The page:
ii.      Some medications increase sun sensitivity.

    1. This is not basic training.  You are not new recruits.  The object of basic training is to weed out people whose physical shortcomings might endanger them on a field of battle.  This is CAP – we’re not interested in your physical shortcomings!  We want you to be safe. 

As I said, you are not new recruits, you are officers.  You are older and wiser than new recruits. Therefore, if you need to step out of formation, please do. Step out and sit down. You will not receive any demerits for physical fitness or endurance.  Don’t lock your knees in formation.

Day 2 Content

    1. If you have personal health concerns, see your seminar advisor.  They will be around you for many hours during the week, and if you have asthma, or epilepsy, or any other condition which has the potential to give them a real scare, it would be nice of you to let them know today, not after you wake up.

    2. There are holes in the grass here. Don’t walk on the grass, with the exception of our parade ground. It’s not only bad form when you’re in uniform – you might step in a hole.

    3. Pace yourself. Sleep deprivation is insidious. When we have a case of someone who walked into a wall, or tripped and fell on a crack in the sidewalk, or drove their car through a stop sign, sleep deprivation is often a contributing factor.  You are going to have real challenges this week and you’ll deal with them much more successfully if you got enough rest the night before.
      Besides, do you really want the embarrassment of being the person who oversleeps and misses morning formation? It’s the best way to ask for demerits and it’s not an easy reputation to get rid of.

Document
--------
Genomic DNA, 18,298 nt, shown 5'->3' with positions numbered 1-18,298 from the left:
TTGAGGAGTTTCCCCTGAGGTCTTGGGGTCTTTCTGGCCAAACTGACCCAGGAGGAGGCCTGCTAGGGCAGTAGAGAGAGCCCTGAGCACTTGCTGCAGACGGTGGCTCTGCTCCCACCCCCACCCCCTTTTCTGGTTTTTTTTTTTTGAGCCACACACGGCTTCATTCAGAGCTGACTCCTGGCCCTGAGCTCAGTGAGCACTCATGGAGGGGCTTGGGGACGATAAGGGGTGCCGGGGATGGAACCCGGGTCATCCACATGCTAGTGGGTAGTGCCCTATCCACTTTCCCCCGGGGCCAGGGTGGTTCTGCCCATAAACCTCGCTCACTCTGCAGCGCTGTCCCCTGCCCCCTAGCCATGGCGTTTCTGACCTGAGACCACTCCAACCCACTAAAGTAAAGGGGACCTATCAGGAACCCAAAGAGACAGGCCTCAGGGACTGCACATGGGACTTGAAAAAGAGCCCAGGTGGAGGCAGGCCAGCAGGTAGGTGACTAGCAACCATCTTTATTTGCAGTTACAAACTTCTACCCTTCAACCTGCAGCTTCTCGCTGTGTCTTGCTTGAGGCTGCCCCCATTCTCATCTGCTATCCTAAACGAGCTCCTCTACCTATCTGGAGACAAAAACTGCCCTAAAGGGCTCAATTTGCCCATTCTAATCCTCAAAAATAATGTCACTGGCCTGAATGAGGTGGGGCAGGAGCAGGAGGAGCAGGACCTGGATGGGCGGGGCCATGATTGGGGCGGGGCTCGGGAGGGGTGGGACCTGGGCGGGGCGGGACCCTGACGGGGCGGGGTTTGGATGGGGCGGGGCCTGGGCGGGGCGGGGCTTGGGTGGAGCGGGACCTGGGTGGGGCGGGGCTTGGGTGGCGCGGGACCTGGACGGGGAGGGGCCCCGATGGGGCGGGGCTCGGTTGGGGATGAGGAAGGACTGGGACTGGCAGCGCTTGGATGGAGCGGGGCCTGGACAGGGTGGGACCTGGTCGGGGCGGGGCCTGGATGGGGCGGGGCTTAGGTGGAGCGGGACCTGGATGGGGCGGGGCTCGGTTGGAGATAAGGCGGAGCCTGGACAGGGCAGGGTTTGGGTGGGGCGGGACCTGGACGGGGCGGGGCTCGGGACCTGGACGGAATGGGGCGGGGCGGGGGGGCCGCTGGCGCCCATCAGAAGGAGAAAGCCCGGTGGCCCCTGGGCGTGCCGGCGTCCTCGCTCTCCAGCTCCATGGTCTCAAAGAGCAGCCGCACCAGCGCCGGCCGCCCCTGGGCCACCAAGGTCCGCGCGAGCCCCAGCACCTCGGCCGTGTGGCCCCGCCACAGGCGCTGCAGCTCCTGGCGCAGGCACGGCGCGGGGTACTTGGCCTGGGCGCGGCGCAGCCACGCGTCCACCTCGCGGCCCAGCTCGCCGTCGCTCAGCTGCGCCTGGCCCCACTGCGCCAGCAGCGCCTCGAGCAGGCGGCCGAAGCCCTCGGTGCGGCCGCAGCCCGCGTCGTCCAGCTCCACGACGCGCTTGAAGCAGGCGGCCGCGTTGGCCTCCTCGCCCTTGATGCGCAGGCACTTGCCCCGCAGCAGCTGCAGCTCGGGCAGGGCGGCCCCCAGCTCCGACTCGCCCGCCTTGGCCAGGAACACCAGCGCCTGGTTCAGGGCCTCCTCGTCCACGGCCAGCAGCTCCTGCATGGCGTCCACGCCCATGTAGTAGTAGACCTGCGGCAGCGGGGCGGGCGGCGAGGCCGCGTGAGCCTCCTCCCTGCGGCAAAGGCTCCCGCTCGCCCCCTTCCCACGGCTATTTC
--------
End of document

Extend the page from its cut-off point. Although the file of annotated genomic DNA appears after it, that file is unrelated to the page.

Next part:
Falling asleep in class is another good way to garner some demerits for your team.  The instructors at this school, both Air Force and CAP, are volunteering their time and don’t deserve the insult of watching you nod off. PACE YOURSELF.

Day 3 Content

2.    Fire Safety

We may have a fire drill this week.

Know the location of the fire extinguishers on your hall.

Know the location of the exit nearest your room, and the second-nearest.

Locate the emergency telephone numbers – they are in the desk drawer in your room.

Review personal safety: water, sunscreen, sleep.

Day 4 content

3.    Driving Safety

Seat belts are mandatory on base. (They are hugely effective everywhere. I am one of several people in this room who wouldn’t be here talking to you now if it wasn’t for a seat belt.

Speed limits are 20 and 30 mph on base!  This is very slow and easy to break.

I saw a ticket being given yesterday on __ road.

On the way from here to Fort Dix, there is a 40mph zone along the west end of the runway – followed immediately by a 20 zone, which is often equipped with an SP and a radar gun.

Rainy day content

Stay inside if there is lightning.